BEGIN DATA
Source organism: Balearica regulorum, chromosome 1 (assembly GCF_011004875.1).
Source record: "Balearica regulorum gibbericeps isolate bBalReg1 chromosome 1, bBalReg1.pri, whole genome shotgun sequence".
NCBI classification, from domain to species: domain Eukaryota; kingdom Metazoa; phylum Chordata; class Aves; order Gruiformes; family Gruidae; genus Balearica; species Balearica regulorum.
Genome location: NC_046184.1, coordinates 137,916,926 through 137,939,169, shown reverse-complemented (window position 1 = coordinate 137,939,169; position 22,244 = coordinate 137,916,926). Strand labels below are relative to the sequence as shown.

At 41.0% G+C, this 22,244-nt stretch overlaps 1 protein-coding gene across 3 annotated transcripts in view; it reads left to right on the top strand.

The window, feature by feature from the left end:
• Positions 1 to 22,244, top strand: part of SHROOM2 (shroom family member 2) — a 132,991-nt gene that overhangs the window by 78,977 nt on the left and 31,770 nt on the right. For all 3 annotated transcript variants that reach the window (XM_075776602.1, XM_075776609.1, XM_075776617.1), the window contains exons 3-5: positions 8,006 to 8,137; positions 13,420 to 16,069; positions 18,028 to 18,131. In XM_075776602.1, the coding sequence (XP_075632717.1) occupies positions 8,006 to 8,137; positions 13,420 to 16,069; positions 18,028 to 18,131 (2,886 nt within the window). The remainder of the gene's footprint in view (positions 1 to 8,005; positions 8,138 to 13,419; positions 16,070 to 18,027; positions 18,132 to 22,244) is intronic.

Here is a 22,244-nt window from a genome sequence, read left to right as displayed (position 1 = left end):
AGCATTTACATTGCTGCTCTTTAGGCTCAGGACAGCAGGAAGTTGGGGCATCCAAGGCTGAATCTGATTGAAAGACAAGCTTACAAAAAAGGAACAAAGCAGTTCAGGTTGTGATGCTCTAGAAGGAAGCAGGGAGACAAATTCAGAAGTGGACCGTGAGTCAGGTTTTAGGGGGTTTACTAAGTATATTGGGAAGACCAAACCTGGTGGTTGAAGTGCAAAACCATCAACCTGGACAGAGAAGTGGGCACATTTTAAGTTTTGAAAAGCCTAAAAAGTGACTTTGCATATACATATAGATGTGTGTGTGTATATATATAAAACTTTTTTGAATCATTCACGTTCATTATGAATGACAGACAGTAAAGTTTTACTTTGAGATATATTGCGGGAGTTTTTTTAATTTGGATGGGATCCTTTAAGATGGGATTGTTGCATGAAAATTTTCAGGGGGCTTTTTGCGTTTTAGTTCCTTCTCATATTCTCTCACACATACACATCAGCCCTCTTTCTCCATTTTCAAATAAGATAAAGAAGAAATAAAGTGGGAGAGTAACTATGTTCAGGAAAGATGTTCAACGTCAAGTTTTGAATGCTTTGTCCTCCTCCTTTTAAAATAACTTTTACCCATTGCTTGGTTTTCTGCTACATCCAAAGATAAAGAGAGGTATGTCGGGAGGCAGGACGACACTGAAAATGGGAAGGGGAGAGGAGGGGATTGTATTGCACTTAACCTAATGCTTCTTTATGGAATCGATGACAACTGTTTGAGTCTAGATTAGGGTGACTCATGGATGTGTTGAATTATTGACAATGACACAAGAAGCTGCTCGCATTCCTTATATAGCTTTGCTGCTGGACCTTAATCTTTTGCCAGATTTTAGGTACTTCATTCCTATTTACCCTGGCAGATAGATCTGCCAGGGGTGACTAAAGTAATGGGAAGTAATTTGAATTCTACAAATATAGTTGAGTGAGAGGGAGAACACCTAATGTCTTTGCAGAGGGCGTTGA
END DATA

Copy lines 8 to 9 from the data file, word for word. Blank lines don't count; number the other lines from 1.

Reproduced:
Here is a 22,244-nt window from a genome sequence, read left to right as displayed (position 1 = left end):
AGCATTTACATTGCTGCTCTTTAGGCTCAGGACAGCAGGAAGTTGGGGCATCCAAGGCTGAATCTGATTGAAAGACAAGCTTACAAAAAAGGAACAAAGCAGTTCAGGTTGTGATGCTCTAGAAGGAAGCAGGGAGACAAATTCAGAAGTGGACCGTGAGTCAGGTTTTAGGGGGTTTACTAAGTATATTGGGAAGACCAAACCTGGTGGTTGAAGTGCAAAACCATCAACCTGGACAGAGAAGTGGGCACATTTTAAGTTTTGAAAAGCCTAAAAAGTGACTTTGCATATACATATAGATGTGTGTGTGTATATATATAAAACTTTTTTGAATCATTCACGTTCATTATGAATGACAGACAGTAAAGTTTTACTTTGAGATATATTGCGGGAGTTTTTTTAATTTGGATGGGATCCTTTAAGATGGGATTGTTGCATGAAAATTTTCAGGGGGCTTTTTGCGTTTTAGTTCCTTCTCATATTCTCTCACACATACACATCAGCCCTCTTTCTCCATTTTCAAATAAGATAAAGAAGAAATAAAGTGGGAGAGTAACTATGTTCAGGAAAGATGTTCAACGTCAAGTTTTGAATGCTTTGTCCTCCTCCTTTTAAAATAACTTTTACCCATTGCTTGGTTTTCTGCTACATCCAAAGATAAAGAGAGGTATGTCGGGAGGCAGGACGACACTGAAAATGGGAAGGGGAGAGGAGGGGATTGTATTGCACTTAACCTAATGCTTCTTTATGGAATCGATGACAACTGTTTGAGTCTAGATTAGGGTGACTCATGGATGTGTTGAATTATTGACAATGACACAAGAAGCTGCTCGCATTCCTTATATAGCTTTGCTGCTGGACCTTAATCTTTTGCCAGATTTTAGGTACTTCATTCCTATTTACCCTGGCAGATAGATCTGCCAGGGGTGACTAAAGTAATGGGAAGTAATTTGAATTCTACAAATATAGTTGAGTGAGAGGGAGAACACCTAATGTCTTTGCAGAGGGCGTTGA